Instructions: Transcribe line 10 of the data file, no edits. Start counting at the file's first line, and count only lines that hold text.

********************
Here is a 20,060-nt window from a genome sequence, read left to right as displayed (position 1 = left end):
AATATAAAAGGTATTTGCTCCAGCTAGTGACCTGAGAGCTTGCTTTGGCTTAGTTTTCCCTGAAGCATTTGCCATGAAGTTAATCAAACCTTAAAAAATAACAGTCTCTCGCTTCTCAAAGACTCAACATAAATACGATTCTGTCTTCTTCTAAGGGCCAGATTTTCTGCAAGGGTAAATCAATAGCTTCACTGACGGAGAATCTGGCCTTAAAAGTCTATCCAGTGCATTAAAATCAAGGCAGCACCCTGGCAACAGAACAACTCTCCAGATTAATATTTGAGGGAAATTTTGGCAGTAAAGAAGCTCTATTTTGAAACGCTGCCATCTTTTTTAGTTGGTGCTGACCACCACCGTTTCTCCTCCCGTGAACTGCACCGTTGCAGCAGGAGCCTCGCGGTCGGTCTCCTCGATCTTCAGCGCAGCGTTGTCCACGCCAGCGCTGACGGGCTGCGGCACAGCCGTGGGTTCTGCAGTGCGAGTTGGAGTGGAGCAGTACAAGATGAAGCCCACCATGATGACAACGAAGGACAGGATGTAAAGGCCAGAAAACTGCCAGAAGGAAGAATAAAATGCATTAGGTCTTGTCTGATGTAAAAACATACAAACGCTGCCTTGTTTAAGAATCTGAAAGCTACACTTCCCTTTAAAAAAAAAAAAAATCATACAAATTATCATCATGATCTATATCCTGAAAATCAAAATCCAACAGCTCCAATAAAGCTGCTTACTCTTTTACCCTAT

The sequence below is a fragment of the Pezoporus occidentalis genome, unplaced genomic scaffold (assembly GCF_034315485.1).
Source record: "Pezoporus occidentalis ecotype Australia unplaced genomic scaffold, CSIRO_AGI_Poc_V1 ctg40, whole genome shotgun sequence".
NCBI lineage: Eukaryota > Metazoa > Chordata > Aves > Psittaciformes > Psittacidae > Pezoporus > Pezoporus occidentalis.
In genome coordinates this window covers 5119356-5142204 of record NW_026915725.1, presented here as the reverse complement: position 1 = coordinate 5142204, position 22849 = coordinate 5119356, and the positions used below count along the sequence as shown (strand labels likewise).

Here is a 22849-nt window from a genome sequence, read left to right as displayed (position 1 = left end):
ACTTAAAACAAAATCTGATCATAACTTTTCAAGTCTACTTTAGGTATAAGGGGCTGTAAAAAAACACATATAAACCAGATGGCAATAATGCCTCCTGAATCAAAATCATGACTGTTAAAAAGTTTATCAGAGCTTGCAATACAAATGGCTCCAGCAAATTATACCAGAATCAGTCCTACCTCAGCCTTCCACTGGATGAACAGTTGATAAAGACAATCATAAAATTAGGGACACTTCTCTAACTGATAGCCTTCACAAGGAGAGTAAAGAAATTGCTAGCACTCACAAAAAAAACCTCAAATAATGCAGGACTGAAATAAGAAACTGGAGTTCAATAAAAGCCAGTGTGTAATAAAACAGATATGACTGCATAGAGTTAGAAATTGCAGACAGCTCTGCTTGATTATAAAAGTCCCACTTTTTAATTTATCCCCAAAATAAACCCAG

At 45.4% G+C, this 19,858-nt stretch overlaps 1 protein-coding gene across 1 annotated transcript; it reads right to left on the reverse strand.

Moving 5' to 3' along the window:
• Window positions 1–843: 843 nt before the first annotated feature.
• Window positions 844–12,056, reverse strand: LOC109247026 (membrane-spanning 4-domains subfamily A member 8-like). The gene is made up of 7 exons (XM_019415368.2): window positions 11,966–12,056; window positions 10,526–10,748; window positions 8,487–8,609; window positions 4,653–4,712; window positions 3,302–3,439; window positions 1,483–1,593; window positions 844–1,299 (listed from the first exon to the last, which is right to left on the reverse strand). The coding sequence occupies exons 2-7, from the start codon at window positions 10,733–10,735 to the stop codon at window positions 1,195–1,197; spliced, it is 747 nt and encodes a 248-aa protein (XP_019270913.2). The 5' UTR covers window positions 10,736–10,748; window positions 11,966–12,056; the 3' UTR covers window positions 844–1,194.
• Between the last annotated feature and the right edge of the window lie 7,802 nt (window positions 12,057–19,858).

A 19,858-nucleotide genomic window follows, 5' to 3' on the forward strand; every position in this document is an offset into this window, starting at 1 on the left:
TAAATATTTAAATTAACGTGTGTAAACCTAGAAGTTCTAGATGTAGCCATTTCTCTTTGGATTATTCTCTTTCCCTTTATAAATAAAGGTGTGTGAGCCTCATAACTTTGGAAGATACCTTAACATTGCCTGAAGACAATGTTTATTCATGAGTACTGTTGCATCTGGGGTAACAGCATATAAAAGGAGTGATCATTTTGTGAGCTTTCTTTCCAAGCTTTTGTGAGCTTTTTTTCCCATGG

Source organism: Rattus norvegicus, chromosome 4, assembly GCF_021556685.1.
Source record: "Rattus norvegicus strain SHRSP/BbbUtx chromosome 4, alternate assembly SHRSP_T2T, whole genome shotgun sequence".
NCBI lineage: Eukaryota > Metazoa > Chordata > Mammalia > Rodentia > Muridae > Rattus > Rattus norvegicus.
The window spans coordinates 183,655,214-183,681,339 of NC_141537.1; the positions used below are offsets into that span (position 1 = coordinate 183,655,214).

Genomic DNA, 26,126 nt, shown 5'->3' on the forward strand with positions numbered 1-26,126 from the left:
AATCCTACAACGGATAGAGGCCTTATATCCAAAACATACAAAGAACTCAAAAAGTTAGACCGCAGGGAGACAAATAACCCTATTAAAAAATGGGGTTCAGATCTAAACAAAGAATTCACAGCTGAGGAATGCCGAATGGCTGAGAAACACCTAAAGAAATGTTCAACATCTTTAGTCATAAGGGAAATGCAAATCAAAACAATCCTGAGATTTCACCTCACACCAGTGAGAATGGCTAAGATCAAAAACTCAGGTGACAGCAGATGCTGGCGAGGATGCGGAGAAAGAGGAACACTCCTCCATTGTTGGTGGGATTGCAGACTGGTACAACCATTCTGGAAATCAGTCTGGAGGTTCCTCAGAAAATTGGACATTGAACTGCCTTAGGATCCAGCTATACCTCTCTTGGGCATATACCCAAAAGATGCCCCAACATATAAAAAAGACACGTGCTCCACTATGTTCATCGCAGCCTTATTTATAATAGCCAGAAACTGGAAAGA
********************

Moving 5' to 3' along the window: